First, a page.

Eric Woerth on his way to the quaestorship of the National Assembly and 12,000 euros in monthly income

Eric Woerth on his way to the quaestorship of the National Assembly and 12,000 euros in monthly income

Eric Woerth is a candidate for the quaestorship of the Bourbon Palace. – Credit: Friends of Nicolas Sarkozy / Flickr

Wednesday, June 29, Eric Woerth could be elected quaestor of the National Assembly. La République en Marche has just presented its candidates for the key positions in the Palais Bourbon (six vice-presidents, three quaestors, twelve secretaries). Eric Woerth should thus become quaestor as well as Marie Guévenoux (originally from Amiens) and deputy of Essonne.

Jean-René Cazeneuve, deputy En Marche du Gers, should obtain the post of general rapporteur for the budget and Sacha Houlié, ex-PS past En Marche, deputy for Vienne, would become president of the law commission.

The candidates put forward by the majority have a good chance of accessing the functions targeted, while certain positions are acquired by the opposition, such as the chairmanship of the finance committee and a post of quaestor.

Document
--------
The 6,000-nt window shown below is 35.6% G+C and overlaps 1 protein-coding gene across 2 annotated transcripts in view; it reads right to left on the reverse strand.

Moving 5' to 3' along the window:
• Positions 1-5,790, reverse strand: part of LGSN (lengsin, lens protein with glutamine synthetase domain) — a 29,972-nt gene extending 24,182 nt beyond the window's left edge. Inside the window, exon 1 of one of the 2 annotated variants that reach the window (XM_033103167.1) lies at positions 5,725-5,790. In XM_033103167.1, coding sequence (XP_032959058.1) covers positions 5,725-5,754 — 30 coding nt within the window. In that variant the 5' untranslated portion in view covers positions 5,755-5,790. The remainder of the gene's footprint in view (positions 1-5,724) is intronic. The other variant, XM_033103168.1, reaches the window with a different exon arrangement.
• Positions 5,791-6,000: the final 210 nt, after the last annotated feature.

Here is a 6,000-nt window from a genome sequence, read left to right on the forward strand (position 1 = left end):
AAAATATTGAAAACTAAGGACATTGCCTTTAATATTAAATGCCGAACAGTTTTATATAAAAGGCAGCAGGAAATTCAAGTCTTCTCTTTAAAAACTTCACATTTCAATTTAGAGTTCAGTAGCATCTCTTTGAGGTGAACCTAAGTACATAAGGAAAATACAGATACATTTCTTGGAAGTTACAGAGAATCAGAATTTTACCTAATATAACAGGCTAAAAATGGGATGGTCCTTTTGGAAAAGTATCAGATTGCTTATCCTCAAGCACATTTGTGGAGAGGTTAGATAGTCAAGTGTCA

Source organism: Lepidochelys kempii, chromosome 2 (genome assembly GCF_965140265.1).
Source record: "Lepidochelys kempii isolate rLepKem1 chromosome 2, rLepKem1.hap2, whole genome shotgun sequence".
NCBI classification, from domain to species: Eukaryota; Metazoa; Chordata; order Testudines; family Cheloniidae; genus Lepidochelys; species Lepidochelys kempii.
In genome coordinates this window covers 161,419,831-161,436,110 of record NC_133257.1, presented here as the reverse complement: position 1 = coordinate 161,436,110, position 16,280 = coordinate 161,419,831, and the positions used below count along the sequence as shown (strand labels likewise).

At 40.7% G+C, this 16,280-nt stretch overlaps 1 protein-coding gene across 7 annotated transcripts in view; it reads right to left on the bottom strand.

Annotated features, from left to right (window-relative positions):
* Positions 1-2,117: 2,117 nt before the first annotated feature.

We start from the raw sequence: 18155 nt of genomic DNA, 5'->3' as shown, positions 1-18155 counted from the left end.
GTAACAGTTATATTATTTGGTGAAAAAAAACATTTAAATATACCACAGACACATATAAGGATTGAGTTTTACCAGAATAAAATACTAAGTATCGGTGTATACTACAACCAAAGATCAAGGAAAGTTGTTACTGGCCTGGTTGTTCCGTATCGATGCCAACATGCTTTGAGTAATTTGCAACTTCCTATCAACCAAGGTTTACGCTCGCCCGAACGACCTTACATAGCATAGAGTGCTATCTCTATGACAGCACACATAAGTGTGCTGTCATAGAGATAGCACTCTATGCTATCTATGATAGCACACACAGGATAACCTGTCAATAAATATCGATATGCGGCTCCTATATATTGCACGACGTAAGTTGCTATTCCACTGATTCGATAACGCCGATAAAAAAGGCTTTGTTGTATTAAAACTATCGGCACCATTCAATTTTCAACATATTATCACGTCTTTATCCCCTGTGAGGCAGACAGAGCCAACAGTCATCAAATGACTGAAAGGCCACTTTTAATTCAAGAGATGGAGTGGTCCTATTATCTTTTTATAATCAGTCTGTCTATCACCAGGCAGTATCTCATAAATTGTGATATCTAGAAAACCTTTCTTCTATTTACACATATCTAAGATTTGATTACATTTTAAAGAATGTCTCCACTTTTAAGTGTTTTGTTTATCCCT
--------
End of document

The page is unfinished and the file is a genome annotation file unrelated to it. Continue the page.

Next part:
A prestigious position… And well paid

The three quaestors manage the budget of the National Assembly. They “are responsible for financial and administrative services. No new expenditure can be committed without their prior opinion.“. They manage the administrative and material aspects of the life of the Assembly. Their role is particularly sensitive at the start of their term of office since they take care of the allocation of offices and meeting rooms assigned to the political groups for their MEPs and their secretariat.

Quaestor is a prestigious position that comes with an additional allowance of 5,000 euros. Which will be added to his gross compensation of 7,200 euros. Eric Woerth will therefore earn 12,200 euros per month (not to mention the 5,400 euros in monthly mandate expenses – including 600 euros without supporting documents -, net of tax, free first-class SNCF travel, 12 free plane tickets in mainland France, 11,000 euros to pay employees excluding employer contributions, 18,950 euros per year for their office and communication equipment, and various other costs, such as hairdressing expenses, the complete list of which makes you smile.

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